Monday, June 7, 2010

Inherently Political: Student Leadership and Legislative Success

By Carrie Runde, 2011 ND Candidate
AANP Student Representive for Bastyr University

Drs. Jamey Wallace and Jane Guiltinan (center) with the entire student
contingent from Bastyr University at the 2010 DC FLI.
Photo by Clark Porter.
This May marked my 3rd year attending the AANP’s DC Federal Legislative Initiative (DC FLI), and I am excited to report that this year’s event was the best by far. I was proud to lead the group of 34 Bastyr ND students, from all years in the program, to Washington, D.C. Our crew had been tirelessly fundraising since last fall, generating over $15,000 to offset the travel and accommodation costs associated with the trip. I am incredibly impressed by the effort all members of the group contributed to our cause. Despite the distance from Seattle and the trip’s proximity to midterm exams, I heard only positive feedback from the Bastyr students who attended. Everyone was so glad to have made the trip, as it was a truly unbelievable learning experience.

When talking to students about participating in the DC FLI, I commonly hear claims that they are uninterested in, or overwhelmed by, general politics. My response to that is simple: the FLI teaches us about specific legislation and political issues pertinent to naturopathic medicine. Once they learn about the politics that directly affect them as students (such as loan repayment programs), as future physicians (like state licensure and scope of practice), and their patients (such as access to supplements), students become interested in the political work of the AANP and our home state affiliates. The first two days of training sessions ignited the students with a curiosity that translated into very effective lobbying on the third day of the DC FLI.

One thing that resounds clearly at each DC FLI is that students have a powerful voice in the legislative process and the future policies of naturopathic medicine. The passion, intelligence, and perspective that we bring to conversations on health care are true mediators for change. The work that we have done in the past is paying off. As AANP President Dr. Carl Hangee-Bauer pointed out in a previous post, this year’s FLI was remarkable because healthcare staffers on Capitol Hill now know the AANP. We spent less time educating them about naturopathic medicine, and more time discussing how we can best be utilized in our nation’s healthcare system. I have specifically experienced this over the last three years in meetings with Massachusetts Senator John Kerry’s health care staffer, who is encouraged by visits from a positive group of people so dedicated to health and wellness.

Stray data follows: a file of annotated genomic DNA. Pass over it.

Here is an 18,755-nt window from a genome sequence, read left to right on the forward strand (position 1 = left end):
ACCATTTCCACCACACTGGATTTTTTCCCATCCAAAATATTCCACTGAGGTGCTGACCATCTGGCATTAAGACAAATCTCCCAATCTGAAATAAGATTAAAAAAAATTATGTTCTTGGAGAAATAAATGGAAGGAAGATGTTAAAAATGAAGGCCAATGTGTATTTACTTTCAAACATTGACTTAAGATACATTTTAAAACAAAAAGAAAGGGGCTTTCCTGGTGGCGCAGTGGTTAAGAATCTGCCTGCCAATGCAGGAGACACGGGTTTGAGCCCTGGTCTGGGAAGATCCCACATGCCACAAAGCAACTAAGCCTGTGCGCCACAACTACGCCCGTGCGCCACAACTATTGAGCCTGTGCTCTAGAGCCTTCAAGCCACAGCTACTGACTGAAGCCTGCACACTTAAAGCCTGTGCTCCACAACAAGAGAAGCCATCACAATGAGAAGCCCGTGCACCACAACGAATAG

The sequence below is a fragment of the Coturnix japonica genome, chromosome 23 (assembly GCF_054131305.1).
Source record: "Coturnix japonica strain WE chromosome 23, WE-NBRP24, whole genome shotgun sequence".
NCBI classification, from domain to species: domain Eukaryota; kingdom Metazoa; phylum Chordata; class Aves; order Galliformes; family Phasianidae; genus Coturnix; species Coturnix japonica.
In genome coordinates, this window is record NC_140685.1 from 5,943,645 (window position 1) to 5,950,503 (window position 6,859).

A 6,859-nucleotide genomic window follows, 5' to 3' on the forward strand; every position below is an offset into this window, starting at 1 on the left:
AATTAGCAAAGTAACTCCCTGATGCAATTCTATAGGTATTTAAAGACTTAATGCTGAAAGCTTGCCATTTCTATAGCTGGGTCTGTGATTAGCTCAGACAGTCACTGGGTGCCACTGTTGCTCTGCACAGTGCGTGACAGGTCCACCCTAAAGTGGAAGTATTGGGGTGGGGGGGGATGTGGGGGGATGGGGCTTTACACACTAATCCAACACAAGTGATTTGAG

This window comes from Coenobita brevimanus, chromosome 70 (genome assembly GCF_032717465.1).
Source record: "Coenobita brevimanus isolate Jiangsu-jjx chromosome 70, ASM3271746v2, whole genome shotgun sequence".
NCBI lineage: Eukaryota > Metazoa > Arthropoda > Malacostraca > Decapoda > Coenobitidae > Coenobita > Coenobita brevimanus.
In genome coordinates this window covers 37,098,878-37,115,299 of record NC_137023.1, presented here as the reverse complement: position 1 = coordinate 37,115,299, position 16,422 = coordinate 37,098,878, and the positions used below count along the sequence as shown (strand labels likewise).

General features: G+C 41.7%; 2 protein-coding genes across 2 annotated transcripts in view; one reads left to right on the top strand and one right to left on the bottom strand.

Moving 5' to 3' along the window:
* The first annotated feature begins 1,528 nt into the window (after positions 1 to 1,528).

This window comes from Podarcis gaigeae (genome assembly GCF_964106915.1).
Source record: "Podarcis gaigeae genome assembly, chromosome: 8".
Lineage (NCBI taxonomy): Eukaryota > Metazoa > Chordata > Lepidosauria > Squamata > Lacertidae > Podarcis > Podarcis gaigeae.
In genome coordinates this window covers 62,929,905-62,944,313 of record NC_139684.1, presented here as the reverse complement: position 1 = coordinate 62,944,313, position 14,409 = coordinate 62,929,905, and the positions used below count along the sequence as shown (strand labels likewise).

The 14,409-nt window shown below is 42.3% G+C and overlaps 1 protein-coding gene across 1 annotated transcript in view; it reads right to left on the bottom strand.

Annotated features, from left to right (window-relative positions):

The student presence at the FLI is, in my slightly biased estimation, the most important. This year, 100 of the 171 participants were ND students representing four U.S. naturopathic schools! We need to continue to increase our numbers at the event each year. The FLI has a greater political impact because students represent many home states, thus allowing us to deliver our message to as many representatives as possible. The FLI helps students as well. It allows us get outside of our medical school bubbles and into the real environment in which we will someday practice our medicine. Despite the challenges associated with missing class and clinic rotations, the FLI gives a new perspective on naturopathic medicine and recharges students when they return to the daily grind of medical school. The FLI also acts as a catalyst for involvement with the AANP, setting students up to be leaders at our respective schools and to become involved in state legislative work early in their careers.

The work that the AANP does for our profession is invaluable, and my personal goal is to increase student involvement in the organization. The more students that have the opportunity to attend the DC FLI and get involved with the AANP, the stronger the AANP will be in the future. The success of our professional organization has a huge impact on our future as naturopathic physicians, and students are a vital part of the equation. I hope that political work, like that done at the DC FLI, will become part of the naturopathic curricula at all schools because, as Dr. Bastyr was known to say, being a naturopathic physician is inherently political. Each year the FLI leaves me with the oft-quoted Margaret Mead adage in my head: “Never doubt that a small group of thoughtful, committed citizens can change the world; indeed, it's the only thing that ever has.”

Carrie is a 3rd year ND student at Bastyr University and is originally from Baltimore, Maryland. Carrie is the Bastyr student representative to the AANP and can be contacted at


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